On nvidia I cannot hire anyone but extremely qualified person. I have no access to source, so the only method is via footprints and binary disasm. Additionally, he will need to use the tools - but if they are too closed source, who gonna check the checker?? Even if he finds something after 10 years, the result will be so spread around and so hard to present in human form thanks to obfuscation, and it will be so late in time that I have zero chance to proof. Then I end up with me and huge company against and very technical and huge in size(but vague, inconsistent) proof base.

                                "Oh, that periodic interrupt call? No that was not used for reading the keyboard strokes, it was used to synchronize part of GPU logic to USB speed to prevent choking of keypresses in game."

                                And yes, every release binary driver binary end-result is mutated(I assume). So, additionally my proof is only based on only one specific driver version and cannot be traced in time. And what happens if nvidia does not have that exact code anymore? I have talked to Tom Hall(yes, THAT Tom) about code for Commander Keen for porting reasons. He mentioned its gone. How exactly are you going to sue someone which code is not available anymore?

                                Compare that to proof if I would have open source, human-readable code. And add chance of detection by other programmers, not only machines.

                                Security by obscurity does not work.
                                Security by trust(proprietary) does not work.
                                Security by theories does not work.
                                Best security is in absolutely transparent society without limits. In glass world, where everyones mind can be read by another without slightest possibility to cover it by ANYone.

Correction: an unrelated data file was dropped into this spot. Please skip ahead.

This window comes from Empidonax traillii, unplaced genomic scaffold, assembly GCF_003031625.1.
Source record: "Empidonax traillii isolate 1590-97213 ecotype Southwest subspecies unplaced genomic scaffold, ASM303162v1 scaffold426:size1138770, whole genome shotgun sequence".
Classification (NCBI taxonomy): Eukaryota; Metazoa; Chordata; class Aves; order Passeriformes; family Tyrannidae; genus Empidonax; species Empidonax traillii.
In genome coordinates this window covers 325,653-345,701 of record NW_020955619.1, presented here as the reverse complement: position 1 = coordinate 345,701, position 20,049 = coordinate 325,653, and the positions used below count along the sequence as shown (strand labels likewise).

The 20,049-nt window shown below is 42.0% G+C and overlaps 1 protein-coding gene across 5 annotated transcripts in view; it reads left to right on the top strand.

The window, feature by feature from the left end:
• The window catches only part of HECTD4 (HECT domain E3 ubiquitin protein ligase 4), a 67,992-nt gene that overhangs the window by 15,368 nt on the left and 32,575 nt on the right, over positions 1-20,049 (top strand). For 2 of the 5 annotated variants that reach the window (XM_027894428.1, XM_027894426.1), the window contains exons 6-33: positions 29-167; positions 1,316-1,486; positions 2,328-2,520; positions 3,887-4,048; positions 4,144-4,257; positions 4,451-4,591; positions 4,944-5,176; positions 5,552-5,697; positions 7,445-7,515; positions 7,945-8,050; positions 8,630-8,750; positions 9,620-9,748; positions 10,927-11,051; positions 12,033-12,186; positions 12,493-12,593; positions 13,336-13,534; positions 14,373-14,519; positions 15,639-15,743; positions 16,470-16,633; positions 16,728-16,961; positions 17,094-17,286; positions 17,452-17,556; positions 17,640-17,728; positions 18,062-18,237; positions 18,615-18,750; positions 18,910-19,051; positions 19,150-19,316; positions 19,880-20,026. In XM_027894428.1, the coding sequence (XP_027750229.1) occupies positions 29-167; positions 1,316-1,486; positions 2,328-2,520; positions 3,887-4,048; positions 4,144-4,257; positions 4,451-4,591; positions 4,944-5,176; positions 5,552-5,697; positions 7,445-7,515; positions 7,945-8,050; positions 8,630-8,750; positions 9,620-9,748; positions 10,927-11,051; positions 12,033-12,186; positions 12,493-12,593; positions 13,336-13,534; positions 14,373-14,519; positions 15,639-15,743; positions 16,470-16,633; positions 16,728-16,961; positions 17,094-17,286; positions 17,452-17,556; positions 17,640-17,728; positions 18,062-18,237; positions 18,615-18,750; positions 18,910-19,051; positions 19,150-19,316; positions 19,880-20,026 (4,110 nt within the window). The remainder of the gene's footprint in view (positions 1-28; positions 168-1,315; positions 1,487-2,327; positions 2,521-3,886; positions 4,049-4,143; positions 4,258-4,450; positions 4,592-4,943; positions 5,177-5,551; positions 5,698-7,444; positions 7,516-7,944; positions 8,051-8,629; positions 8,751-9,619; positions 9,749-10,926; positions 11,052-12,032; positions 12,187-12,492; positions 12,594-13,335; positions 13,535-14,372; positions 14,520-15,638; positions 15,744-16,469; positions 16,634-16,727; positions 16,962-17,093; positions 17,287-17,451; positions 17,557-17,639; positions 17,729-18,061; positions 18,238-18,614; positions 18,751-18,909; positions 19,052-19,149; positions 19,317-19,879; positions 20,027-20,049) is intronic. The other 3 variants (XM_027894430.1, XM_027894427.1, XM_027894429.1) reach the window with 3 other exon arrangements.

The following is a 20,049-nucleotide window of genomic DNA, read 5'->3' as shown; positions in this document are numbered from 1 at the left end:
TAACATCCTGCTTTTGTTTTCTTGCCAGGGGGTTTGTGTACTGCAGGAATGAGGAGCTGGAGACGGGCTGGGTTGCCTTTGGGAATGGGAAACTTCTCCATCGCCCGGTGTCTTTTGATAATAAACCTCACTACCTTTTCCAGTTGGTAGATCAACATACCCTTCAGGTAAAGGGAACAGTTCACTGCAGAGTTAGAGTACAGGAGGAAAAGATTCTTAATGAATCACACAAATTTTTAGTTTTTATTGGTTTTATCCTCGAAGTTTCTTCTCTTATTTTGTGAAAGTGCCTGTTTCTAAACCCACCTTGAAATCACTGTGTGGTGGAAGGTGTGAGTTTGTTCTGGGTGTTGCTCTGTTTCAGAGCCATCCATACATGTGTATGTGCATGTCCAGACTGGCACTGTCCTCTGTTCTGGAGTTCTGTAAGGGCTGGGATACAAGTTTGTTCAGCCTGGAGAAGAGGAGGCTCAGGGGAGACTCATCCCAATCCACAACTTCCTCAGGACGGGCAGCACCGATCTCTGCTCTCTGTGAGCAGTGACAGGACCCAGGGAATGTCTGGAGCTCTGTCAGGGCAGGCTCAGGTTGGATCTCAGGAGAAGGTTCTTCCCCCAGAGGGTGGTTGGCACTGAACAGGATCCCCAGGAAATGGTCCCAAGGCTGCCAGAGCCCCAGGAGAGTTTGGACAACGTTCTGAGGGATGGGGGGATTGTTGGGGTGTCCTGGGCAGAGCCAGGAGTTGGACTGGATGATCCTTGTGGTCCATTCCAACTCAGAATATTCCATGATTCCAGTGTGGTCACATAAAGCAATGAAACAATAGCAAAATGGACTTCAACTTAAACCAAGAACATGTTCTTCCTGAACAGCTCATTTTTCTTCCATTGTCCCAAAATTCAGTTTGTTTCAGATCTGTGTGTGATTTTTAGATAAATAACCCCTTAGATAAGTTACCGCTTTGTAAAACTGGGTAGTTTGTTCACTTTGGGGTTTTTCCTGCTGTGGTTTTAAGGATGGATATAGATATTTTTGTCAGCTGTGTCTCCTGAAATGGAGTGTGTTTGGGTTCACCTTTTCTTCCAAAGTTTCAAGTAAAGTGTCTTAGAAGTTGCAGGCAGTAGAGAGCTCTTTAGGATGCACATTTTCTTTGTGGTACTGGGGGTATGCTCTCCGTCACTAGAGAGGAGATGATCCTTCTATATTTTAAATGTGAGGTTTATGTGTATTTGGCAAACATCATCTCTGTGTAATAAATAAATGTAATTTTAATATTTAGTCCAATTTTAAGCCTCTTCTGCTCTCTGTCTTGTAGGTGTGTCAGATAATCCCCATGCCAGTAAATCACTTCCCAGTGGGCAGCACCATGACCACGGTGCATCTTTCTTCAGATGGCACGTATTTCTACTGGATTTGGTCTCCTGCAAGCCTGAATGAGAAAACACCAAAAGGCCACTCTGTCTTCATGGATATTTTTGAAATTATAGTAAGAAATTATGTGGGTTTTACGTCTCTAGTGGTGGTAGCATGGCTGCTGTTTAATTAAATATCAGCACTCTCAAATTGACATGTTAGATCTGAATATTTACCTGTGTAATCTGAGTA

Today we have zillion of malware for win32/64 and only periodical "flashes" of vulnerabilities for linux which get dynamically patched - which improving in essence is.


                                Originally posted by BlackStar View Post
                                - If an unknown open-source developer contributes a patch that's found to be broken 2 years later (Debian anyone?), how exactly will you track him down? (You've never seen him, you have no name, no street address, no phone number, no nothing but an IP address - if that).
                                First, I don't see microsoft firing anyone for writing software with vulnerabilities. Take opentype vulnerability on ms for example - nearly 10 years. And tracking him down is also nearly impossible unless they keep 10 year old comments and unmodified code revisions.

                                Second, tracking down is unimportant. We are talking about writing software, not doing bank robbery. The only thing that plays a role is how secure and verifiable the code is and stays.

                                And the last thing is that proprietary code is NOT your code.
                                You may take it as it is, or leave it.
                                You dont buy it, you license the right to use it under specific conditions.
                                There is no guarantees, no source, no promises.
                                "But we do gladly accept money."